Show me the money – how will new town infrastructure be funded?

Hart District Council have made much of the supposed infrastructure benefits of  a new town in Hartley Wintney, Winchfield and Hook parishes to create a new Hartley Winchook conurbation.  But they have so far failed to spell out the infrastructure costs and not disclosed where the money would come from.  It is our belief that these alleged infrastructure benefits are a mirage and would not solve the acknowledged infrastructure issues in Fleet and Church Crookham. Any infrastructure money we get would be better spent regenerating our town centres and this can only be achieved with properly planned redevelopment of the numerous brownfield sites in our town centres.

Our estimate of infrastructure costs is over £300m, with the potential developer contributions of around £50m for a 5,000 house new town.  On its own, this delivers a funding gap of at least £250m, on top of the existing £78m infrastructure funding deficit.  The detail of our workings is shown below.  It is clear that despite two years of work since the last Local Plan failed, the proposals for a new town simply have not been thought through, so it would be madness to vote for a new town in the consultation.

We have created a dedicated consultation page and two guides to responding to the consultation that are available on the downloads below. The comments are designed to be cut and pasted into the boxes provided.  It will be very powerful if you could edit the comments into your own words. Please do find time to respond to the consultation and play your part in saving our countryside.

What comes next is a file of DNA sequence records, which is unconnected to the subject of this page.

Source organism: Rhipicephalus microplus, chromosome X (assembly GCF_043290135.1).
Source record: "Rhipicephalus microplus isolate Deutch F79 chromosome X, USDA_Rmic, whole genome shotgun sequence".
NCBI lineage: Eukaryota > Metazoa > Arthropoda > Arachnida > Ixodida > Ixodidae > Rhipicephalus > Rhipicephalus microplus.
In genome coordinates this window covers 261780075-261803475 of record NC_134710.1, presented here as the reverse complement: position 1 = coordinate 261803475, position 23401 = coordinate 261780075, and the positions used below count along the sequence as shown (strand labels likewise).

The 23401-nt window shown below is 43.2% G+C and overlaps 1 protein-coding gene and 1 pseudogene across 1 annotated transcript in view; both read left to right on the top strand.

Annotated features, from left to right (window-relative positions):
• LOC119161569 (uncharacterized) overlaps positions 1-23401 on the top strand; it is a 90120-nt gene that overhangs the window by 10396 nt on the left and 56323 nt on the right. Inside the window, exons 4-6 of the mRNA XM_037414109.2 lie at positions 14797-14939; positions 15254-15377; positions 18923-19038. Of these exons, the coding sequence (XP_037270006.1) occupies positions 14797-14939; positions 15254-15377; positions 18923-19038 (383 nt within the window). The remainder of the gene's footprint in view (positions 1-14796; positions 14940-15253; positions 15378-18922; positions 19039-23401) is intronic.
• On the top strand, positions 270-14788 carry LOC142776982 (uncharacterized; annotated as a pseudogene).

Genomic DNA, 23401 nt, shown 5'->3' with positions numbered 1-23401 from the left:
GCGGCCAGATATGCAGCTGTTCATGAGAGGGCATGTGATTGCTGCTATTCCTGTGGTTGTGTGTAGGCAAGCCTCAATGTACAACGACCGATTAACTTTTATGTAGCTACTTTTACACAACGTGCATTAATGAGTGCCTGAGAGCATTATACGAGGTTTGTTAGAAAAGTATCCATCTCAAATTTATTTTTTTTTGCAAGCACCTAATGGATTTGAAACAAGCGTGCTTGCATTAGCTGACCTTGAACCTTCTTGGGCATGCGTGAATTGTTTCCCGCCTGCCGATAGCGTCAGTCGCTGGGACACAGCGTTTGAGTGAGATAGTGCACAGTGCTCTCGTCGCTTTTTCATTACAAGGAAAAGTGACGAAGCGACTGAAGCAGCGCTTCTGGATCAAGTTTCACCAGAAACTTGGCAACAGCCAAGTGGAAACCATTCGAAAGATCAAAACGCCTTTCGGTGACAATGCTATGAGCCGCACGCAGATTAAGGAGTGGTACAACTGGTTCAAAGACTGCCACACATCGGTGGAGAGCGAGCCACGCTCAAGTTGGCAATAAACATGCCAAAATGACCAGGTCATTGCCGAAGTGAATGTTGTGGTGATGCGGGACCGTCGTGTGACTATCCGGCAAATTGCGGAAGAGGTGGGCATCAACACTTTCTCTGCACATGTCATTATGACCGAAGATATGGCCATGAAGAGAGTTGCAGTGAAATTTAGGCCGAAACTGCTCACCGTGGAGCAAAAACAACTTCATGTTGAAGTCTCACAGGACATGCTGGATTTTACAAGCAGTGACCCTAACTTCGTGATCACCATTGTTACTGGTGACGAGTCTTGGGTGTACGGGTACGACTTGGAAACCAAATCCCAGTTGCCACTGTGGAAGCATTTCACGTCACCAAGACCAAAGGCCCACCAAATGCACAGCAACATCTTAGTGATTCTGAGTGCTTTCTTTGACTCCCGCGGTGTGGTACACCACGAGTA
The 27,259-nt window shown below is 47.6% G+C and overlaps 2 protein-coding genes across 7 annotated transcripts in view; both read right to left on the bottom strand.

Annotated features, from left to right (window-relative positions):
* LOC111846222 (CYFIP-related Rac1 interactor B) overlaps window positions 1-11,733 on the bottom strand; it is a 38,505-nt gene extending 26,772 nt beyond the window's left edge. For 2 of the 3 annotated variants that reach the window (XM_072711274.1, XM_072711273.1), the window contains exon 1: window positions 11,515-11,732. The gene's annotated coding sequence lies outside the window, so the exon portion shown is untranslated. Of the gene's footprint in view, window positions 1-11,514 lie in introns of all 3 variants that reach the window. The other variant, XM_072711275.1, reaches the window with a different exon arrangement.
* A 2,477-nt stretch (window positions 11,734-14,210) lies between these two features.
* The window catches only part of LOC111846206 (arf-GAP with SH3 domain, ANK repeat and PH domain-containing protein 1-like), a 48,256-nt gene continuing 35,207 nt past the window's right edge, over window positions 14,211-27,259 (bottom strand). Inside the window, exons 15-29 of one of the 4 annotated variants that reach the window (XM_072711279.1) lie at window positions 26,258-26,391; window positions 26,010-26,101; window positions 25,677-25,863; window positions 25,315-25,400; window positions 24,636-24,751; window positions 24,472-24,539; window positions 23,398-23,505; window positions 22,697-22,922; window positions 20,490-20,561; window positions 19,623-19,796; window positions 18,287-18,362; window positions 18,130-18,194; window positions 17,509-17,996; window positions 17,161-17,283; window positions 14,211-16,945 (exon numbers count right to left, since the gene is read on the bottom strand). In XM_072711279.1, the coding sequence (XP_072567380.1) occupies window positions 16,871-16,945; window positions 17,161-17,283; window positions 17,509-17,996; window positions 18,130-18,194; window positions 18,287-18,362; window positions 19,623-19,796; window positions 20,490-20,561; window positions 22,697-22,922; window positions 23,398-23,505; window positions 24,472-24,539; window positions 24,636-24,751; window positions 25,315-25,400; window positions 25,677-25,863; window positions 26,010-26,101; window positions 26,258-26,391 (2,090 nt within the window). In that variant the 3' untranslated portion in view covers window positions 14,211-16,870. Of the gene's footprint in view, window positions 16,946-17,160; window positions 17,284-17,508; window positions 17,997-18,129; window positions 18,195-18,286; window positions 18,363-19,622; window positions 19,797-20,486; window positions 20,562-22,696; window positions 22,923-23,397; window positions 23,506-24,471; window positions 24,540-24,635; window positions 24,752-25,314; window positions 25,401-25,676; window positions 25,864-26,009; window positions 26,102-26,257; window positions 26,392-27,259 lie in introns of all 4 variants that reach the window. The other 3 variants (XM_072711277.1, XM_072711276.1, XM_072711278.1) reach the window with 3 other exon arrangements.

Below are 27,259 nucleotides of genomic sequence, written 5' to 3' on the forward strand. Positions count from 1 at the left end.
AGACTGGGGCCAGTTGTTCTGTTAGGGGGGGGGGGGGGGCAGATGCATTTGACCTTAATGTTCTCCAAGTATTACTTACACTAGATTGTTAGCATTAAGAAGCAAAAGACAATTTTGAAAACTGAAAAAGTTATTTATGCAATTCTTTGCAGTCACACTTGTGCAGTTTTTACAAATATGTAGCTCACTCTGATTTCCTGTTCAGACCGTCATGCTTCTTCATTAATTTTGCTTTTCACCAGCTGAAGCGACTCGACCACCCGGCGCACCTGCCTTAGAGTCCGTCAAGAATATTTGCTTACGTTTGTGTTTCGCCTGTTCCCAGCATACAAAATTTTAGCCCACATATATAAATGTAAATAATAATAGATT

Full version:

Responses to Local Plan Consultation
Responses to Local Plan Consultation

2 Minute version:

Respond to Local Plan Consultation in 2 minutes
Respond to Local Plan Consultation in 2 minutes

Cost estimate:

Infrastructure itemNumber requiredCost per unit (£m)Cost (£m)
Roundabout (A30/B3016)144
Roundabout (A287/B3016)144
Roundabout (B3016/New Town)22.55
Roundabout (Pale Lane/A323)12.52.5
Roundabout (A287/Crondall Road)12.52.5
Roundabout (Pilcot Road/Hitches Lane)12.52.5
New Motorway Junction1100100
New roundabout on to A30 for SHL sites 126,136 & 169144
Sub-Total Roundabouts124.5
Bridge widening/strenghening River Hart at Queens Head11.51.5
Bridge widening/strenghening River Hart Pale Lane11.51.5
Railway bridges widening and strengthening3515
Sub-Total Bridges18
New roads into new town (1.5km)
Widening Bagwell Lane from new road to Station Road (1.5km)
Widening Taplins Farm Lane/Church Lane to Barley Mow (2 km)22.14.2
Widening Station Road to the Hurst (2km)22.14.2
Widen Pale lane from Barley Mow to A323 (2km)22.14.2
Widen Chatter Alley/Pilcot Rd from Barley Mow to Hitches Lane (2km)22.14.2
Access road improvements to new station around Totters Lane22.14.2
Sub-Total Roads27.3
Secondary School16060
Primary schools31030
Sub-Total Schools90
Sewage Works
New Sewage works off Pale Lane to west of Edenbrook12525
Sub-Total Sewage Works25
Electricity Pylons
Bury cables underground2.52050
Sub-total Electricity pylons50
Railway Station
New Railway Station at Murrell Green12525
Sub-Total Railway Station25

The sources for these numbers are as follows, with some references to HDC’s Infrastructure Delivery Update:

  • Roundabouts.  Cost of A30 improvements at Blackbushe is around £4m.  Roundabouts at either end of the B3016 will cross a dual carriageway and will likely require some element of approach road improvement, so reasonable to assume the cost of each change will be about the same.  There will also no doubt need to be a new roundabout on to the A30 at Murrell Green. I have scaled down this number for the additional roundabouts needed as they are simpler.
  • Bridge improvements estimated.  Both bridges over the river Hart (at the Queens Head pub and on Pale Lane) will need to be completely replaced and widened to cope with two way traffic and probably some road adjustments too.  The work on the railway bridges will be considerable to widen them to cater for two way traffic underneath, and potentially to strengthen them for double decker trains.  Plus the Barratts new town plan for Winchfield shows a new footbridge over the motorway that hasn’t been individually costed. The bridge on Totters Lane over the railway will also need improvement, but we understand it is listed, so that will be difficult.